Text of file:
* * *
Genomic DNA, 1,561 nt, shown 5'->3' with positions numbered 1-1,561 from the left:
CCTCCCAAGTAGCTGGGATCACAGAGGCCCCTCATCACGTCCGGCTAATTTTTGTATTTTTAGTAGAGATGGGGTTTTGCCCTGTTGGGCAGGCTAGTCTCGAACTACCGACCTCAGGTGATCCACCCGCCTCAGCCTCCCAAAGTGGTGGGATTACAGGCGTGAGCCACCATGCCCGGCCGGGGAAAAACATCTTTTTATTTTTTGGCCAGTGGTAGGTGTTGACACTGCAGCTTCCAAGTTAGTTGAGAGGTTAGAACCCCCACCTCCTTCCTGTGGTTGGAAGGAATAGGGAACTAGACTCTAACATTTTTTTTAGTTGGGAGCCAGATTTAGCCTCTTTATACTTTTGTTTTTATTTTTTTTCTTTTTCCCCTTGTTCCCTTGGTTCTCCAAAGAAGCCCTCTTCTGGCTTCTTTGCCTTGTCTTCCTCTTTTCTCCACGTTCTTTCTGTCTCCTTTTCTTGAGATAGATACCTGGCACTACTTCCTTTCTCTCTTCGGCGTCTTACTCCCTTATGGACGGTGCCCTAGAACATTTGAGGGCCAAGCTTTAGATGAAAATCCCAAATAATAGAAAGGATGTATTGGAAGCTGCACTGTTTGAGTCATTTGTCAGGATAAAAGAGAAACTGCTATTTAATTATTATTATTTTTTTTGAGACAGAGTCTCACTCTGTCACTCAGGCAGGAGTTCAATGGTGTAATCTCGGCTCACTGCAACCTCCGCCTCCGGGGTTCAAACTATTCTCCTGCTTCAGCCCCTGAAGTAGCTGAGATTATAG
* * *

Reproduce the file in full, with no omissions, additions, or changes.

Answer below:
Genomic DNA, 1,561 nt, shown 5'->3' with positions numbered 1-1,561 from the left:
CCTCCCAAGTAGCTGGGATCACAGAGGCCCCTCATCACGTCCGGCTAATTTTTGTATTTTTAGTAGAGATGGGGTTTTGCCCTGTTGGGCAGGCTAGTCTCGAACTACCGACCTCAGGTGATCCACCCGCCTCAGCCTCCCAAAGTGGTGGGATTACAGGCGTGAGCCACCATGCCCGGCCGGGGAAAAACATCTTTTTATTTTTTGGCCAGTGGTAGGTGTTGACACTGCAGCTTCCAAGTTAGTTGAGAGGTTAGAACCCCCACCTCCTTCCTGTGGTTGGAAGGAATAGGGAACTAGACTCTAACATTTTTTTTAGTTGGGAGCCAGATTTAGCCTCTTTATACTTTTGTTTTTATTTTTTTTCTTTTTCCCCTTGTTCCCTTGGTTCTCCAAAGAAGCCCTCTTCTGGCTTCTTTGCCTTGTCTTCCTCTTTTCTCCACGTTCTTTCTGTCTCCTTTTCTTGAGATAGATACCTGGCACTACTTCCTTTCTCTCTTCGGCGTCTTACTCCCTTATGGACGGTGCCCTAGAACATTTGAGGGCCAAGCTTTAGATGAAAATCCCAAATAATAGAAAGGATGTATTGGAAGCTGCACTGTTTGAGTCATTTGTCAGGATAAAAGAGAAACTGCTATTTAATTATTATTATTTTTTTTGAGACAGAGTCTCACTCTGTCACTCAGGCAGGAGTTCAATGGTGTAATCTCGGCTCACTGCAACCTCCGCCTCCGGGGTTCAAACTATTCTCCTGCTTCAGCCCCTGAAGTAGCTGAGATTATAG